The scene cut to a large, black woman standing in front of the damaged store front. “This isn’t about violence or looting,” she said as a man ran down the street balancing six blu-ray players on top of each other behind her. “We’re fed up of white cops treating the black community differently. What did that boy do to that cop to warrant such a threat?”
The scene changed to a man standing in front of a broken up gas station. “I seen the whole thing!” he said. “Dat boy was only walkin’ down the street when the cop pulled out his nightstick and told him he had to leave. All the kid do was axe why, and den da cop started swingin’ at his head! The boy was lucky enough to get away!”
“There you have it,” the reporter said. “More to come from New Haven after -”
Rose flipped the channel over to Fox News.
“The streets of New Haven are in chaos as the people rage against a white policeman who pulled his nightstick on a black boy,” a male reporter said from an office over looking the dark streets of New Haven. “Reports are now coming in that the boy was threatening the cop with violence. There are even eye witnesses calling in to tell us that the boy in question was part of a small mob of hooligans that were throwing rocks at the police officer.”
The scene changed to a rather fat, white man standing in front of his house while his wife watered her flowers. “I saw it!” the man said. “That boy came running outta nowhere with a brick in his hand! That boy was lucky all he got was a scolding. If I were that cop I would have whacked him silly! He was well within his rights to give that kid a -”
Rose clicked through the channels randomly. She stopped on a black, female reporter addressing her audience from her news desk. “The reverend Al Sharpton plans to be in New Haven by the morning,” she said. “He said he plans on helping the citizens of New Haven against the threat of racism from the white police and the community that supports this behavior. He also stated -”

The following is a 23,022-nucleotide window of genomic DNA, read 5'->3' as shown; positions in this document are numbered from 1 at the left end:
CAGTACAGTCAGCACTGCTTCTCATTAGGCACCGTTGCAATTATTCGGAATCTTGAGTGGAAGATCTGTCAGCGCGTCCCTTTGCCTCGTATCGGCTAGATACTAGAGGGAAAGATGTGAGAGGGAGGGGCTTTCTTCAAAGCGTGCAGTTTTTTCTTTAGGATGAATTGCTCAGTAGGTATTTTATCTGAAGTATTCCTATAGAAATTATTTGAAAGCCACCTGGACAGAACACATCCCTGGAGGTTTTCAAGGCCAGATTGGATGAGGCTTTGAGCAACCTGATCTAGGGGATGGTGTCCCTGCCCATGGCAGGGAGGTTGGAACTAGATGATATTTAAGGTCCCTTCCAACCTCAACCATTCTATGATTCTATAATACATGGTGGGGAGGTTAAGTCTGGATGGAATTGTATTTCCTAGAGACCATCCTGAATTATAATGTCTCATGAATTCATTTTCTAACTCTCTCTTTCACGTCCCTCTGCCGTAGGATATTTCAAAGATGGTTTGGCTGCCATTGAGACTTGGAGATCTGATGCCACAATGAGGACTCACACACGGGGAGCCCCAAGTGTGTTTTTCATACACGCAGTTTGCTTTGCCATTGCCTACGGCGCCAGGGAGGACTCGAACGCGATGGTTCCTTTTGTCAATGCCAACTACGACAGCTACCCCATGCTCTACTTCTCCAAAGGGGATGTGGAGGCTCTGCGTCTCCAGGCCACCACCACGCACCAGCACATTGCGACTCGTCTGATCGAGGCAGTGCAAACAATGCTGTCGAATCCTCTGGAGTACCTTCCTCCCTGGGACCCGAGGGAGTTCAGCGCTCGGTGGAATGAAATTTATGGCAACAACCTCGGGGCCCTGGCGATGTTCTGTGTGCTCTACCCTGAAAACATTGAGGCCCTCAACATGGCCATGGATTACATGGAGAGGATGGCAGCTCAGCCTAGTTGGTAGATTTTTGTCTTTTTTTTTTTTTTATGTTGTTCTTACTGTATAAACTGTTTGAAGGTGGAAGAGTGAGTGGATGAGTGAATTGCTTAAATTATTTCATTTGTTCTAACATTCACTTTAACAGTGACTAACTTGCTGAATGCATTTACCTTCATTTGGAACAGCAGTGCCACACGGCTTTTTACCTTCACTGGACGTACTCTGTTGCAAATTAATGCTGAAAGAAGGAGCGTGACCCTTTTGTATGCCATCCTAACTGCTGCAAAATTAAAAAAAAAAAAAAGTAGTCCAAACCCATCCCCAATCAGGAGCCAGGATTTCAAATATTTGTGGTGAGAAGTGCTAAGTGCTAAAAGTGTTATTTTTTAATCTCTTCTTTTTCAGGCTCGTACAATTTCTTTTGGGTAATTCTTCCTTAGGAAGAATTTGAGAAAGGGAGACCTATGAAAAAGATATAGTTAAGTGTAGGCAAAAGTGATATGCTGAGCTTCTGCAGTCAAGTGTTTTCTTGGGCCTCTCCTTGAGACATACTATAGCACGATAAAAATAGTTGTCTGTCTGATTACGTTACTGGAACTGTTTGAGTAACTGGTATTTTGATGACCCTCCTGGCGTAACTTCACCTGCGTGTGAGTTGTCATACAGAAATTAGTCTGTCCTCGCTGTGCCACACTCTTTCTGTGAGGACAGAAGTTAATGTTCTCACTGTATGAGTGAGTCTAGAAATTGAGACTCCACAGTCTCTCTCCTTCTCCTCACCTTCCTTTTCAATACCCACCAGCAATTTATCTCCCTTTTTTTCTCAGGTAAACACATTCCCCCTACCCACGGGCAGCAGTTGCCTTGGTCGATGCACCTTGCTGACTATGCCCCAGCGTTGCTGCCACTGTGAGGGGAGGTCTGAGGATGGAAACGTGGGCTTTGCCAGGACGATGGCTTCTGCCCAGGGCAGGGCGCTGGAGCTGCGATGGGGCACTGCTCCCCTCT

Rose shut off the TV. She got up and walked to the window. She looked out into the dark street. There was still no sign of the rioting on Freedom Lane, but she knew Da’Quarius was out there somewhere, probably scared out of his mind. She prayed that he was unharmed. “Come home to us,” she said, pressing her hand against the cool window. “Please. Come home safe and unharmed.”
Helen let out a fart that made Rose jump. “The kid’s probably stolen a house by now,” she said, drifting back to sleep.
“The actions of the New Haven Police are deplorable!” Al Sharpton shouted at the crowd that had gathered in the New Haven green to see him speak. Paulie, Da’Quarius, Tony, and Esmerelda watched on TV from Tony’s couch in his small apartment. They had slept in various locations around the apartment, and Paulie got up every two hours or so to check on the Pizzeria downstairs, especially when he thought he heard some rioters or looters running by.
“We will not sit by and let the police threaten our children with violence!” Al Sharpton shouted at the crowd. “We will not allow such a travesty!”
“Bullshit,” Paulie said. “This stunad is always trying to stir up trouble!”
“That was reverend Al Sharpton from the New Haven green,” the news announcer said. “He’s reacting to the photo of the young boy that was threatened yesterday afternoon.”
“Oh shit,” Da’Quarius said.
The screen changed to a photo of Humphrey Street. The camera got the back of Rocco holding his nightstick towards Da’Quarius and Esmerelda. Da’Quarius’ face was clear in the photo.
“We’re on TV!” Esmerelda shouted.
“Reverend Sharpton’s words this morning marked the beginning of another day of violence and looting,” the reporter continued. “The end may not come soon for the riots that are ravaging this once peaceful city.”